Nancy Pelosi’s election optimism brings to mind another optimistic fellow: Baghdad Bob

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Most political handicappers this election cycle are predicting that the Republicans will make large enough gains in the House of Representatives to take the majority.

But despite a myriad of pollsters hypothesizing that Democratic House Speaker Nancy Pelosi could lose her coveted gavel, Pelosi has adopted a stiff jawed mien of denial that some have compared to Mohammed Saïd al-Sahaf, Saddam Hussein’s information minister during the 2003 invasion of Iraq.

As American tanks raided Baghdad in 2003, Baghdad Bob, as al-Sahaf became better known, asserted that the city was entirely untouched by coalition forces. The world laughed at the absurdity of his claims as they heard his rhetoric but watched U.S. tanks roll into the city on their television sets.

“The soldiers of Saddam Hussein have given them a lesson they will never forget,” he claimed. “We will in fact encourage them to commit more suicides. We have given them death and poison…These mercenaries, I swear by God, those who are still in Washington, they have sent their troops to be burned.”


Much like Baghdad Bob, Pelosi has expressed nothing but optimism and confidence about her party’s electoral prospects, even as the vast majority of polls are pointing to an election night slaughter for the Democrats.

The Rasmussen Reports recent congressional generic ballot shows Republicans leading Democrats 48 percent to 39 percent.

The Associated Press congressional generic ballot poll shows Republicans leading Democrats 50 percent to 43 percent.

The Pew Research congressional generic ballot shows Republicans leading Democrats 50 percent to 40 percent.

Despite such poll results, Pelosi has taken to the airwaves with nothing but smiling confidence. “Well let me say why I believe that [it] would be very difficult for the Republicans to take over the House of Representatives. Let me tell you right here and now that I would rather be in our position right now than theirs,” Pelosi told Charlie Rose on Wednesday.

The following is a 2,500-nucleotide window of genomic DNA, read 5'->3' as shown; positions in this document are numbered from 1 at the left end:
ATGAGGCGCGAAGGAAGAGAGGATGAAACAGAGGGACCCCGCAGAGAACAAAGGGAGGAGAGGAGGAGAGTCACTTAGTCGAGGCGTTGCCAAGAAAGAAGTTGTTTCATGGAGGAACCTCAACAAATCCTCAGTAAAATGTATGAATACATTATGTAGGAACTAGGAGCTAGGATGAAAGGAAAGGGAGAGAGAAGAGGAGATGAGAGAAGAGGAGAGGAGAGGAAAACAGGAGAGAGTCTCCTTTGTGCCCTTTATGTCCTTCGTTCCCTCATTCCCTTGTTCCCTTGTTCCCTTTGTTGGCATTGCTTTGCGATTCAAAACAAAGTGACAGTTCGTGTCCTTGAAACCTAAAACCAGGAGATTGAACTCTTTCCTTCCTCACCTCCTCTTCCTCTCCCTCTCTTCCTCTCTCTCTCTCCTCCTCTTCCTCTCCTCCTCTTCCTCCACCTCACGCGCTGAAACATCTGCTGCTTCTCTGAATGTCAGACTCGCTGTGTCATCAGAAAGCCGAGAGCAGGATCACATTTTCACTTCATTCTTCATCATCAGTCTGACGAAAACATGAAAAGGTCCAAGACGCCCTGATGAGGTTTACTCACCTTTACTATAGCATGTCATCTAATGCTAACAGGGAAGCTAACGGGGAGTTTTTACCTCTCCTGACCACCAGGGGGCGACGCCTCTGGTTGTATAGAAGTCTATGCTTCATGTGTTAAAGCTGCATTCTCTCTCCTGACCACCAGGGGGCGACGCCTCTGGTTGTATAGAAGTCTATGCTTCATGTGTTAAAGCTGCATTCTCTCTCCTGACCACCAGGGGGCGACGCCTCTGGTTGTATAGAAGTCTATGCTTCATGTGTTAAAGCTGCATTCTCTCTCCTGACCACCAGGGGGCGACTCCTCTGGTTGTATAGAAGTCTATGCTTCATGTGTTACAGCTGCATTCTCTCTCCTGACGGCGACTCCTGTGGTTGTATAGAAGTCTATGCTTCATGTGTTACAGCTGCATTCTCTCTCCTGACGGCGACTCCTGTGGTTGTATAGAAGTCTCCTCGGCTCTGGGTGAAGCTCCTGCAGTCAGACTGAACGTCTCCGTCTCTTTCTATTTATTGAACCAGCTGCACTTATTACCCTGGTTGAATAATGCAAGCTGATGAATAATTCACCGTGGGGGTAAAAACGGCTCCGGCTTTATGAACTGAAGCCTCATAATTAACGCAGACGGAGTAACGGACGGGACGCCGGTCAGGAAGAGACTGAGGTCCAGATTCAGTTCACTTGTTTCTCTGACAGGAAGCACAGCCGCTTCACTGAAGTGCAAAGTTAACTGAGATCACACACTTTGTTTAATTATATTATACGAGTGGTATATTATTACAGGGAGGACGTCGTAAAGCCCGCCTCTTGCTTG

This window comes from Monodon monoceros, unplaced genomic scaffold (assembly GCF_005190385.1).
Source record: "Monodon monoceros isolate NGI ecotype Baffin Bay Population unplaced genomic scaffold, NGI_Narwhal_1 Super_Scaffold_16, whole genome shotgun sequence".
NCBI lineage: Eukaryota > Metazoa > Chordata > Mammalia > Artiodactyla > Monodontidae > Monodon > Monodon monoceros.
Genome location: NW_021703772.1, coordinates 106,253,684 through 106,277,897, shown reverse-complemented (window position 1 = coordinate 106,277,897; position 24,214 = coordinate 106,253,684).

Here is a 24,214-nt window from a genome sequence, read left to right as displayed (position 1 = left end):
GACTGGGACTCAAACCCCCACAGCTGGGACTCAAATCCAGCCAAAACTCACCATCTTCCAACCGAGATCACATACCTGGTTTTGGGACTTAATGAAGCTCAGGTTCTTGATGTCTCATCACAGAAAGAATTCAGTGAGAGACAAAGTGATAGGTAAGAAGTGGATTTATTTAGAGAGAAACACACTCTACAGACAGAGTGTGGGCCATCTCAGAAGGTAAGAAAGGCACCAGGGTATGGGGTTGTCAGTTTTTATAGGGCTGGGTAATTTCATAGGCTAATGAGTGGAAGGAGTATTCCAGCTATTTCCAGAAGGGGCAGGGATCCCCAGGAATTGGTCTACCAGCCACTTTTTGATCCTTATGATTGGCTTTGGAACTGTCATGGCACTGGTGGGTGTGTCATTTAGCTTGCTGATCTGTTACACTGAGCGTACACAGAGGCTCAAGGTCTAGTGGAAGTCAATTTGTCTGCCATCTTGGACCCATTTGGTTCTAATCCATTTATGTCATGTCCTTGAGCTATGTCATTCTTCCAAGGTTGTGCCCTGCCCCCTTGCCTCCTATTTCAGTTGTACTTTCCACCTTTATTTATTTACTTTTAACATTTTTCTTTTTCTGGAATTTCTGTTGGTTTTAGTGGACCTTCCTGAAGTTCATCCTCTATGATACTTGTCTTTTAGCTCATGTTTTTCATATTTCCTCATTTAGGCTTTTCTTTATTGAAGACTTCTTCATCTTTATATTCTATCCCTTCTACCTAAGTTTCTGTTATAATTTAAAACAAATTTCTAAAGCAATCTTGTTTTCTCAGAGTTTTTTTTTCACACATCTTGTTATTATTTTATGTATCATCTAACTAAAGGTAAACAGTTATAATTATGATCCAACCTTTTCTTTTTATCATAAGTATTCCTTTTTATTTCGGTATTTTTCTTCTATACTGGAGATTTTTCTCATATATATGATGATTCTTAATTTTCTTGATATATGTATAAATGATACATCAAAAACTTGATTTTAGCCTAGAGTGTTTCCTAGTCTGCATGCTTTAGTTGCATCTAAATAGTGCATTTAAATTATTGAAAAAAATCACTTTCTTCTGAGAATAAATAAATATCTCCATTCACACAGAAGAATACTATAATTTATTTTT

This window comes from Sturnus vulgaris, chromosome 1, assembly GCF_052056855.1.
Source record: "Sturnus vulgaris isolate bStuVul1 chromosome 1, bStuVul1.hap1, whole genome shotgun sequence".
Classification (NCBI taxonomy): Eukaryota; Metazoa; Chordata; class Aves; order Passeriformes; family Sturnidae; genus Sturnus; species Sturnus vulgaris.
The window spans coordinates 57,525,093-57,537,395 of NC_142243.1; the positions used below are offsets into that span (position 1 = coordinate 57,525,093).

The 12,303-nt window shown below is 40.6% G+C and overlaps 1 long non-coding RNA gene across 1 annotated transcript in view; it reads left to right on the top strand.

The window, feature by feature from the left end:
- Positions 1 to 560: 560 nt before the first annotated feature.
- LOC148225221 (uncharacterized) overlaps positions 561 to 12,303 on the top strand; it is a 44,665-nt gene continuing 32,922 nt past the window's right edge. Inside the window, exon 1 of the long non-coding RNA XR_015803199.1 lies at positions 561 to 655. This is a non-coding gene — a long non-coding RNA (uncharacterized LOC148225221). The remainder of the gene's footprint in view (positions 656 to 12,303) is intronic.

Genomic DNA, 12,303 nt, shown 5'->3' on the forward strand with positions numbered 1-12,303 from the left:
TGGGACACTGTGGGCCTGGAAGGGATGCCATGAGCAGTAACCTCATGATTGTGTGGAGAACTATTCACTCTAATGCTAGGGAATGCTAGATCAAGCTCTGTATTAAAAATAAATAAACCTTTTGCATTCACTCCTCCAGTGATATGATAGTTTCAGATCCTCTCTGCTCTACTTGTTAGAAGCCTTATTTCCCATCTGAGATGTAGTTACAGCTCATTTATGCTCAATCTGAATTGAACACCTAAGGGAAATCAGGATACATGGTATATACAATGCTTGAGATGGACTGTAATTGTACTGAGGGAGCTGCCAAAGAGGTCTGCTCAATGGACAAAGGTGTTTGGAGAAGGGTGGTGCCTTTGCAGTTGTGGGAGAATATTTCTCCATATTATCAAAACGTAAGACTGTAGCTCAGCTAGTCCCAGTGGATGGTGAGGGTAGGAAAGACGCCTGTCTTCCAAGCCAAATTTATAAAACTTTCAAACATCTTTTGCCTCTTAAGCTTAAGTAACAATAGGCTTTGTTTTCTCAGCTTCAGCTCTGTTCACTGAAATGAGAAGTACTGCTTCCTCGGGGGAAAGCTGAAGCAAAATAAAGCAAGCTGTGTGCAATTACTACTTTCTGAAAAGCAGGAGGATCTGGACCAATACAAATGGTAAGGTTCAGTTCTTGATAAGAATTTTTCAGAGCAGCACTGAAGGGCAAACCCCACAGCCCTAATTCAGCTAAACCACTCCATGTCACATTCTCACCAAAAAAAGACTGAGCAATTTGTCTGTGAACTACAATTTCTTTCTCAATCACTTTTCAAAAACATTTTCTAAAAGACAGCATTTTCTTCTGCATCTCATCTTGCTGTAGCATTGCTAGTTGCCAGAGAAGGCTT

Dire predictions for Democrats by famed political prognosticators has not put a damper on Pelosi’s fiesta either.

According to director of the University of Virginia’s Center for Politics, Larry Sabato, if the election were held today Republicans would win 47 seats.

Political analyst Charlie Cook is also predicting the House will flip. “Eight Senate and 52 House seats are the over and under, with a 50 percent chance that Republican gains will be higher and a 50 percent chance that they will be lower,” he predicted in a National Journal article.

Democratic pollster Doug Schoen has predicted that Republicans could win as many as 60 seats.

In order to gain control of the House, Republicans need to win at least 39 seats.

Still, Pelosi continues to project confidence in the face of what appears to be a coming Republican tsunami.

“The momentum is with us,” Pelosi told Robert Siegel on NPR’s All Things Considered in September. “We are out there to dispel many of the misrepresentations that have been going out there for nearly two years by the Republicans and the special interests, the oil industry, the health insurance industry, the banks and their allies.”

Indeed, the expectation of drastic Democrat losses is so pervasive that The Onion sarcastically declared  Tuesday that the Democrats could loose 8,000 seats.

But it is doubtful that Pelosi reads The Onion.
“I’m not nervous at all,” Pelosi told Christian Amanpour in August. “I never take anything for granted. And our agenda now is … we’re not going back to the failed policies of the Bush administration. We’re going forward.”

Sabato told The Daily Caller that one reason for Pelosi’s confidence could be that she knows something the rest of the country does not. “Pelosi has lots of inside information and poll tracks,” he wrote in an e-mail. “She may be right, and the rest of us wrong. One day there is going to be another ‘Dewey Defeats Truman,’ and people in my profession will have omelet all over their face.”

Sabato went on to say that it is important for any leader to maintain confidence in their side’s abilities.

“[I]f you can’t convince yourself your team can win, they’ll be doomed and might as well leave the playing field,” he said. “The coach is the last one to give in.”

We are just two weeks away from determining whether Pelosi’s optimistic assertions will turn out similarly to those of Baghdad’s most infamous Bob.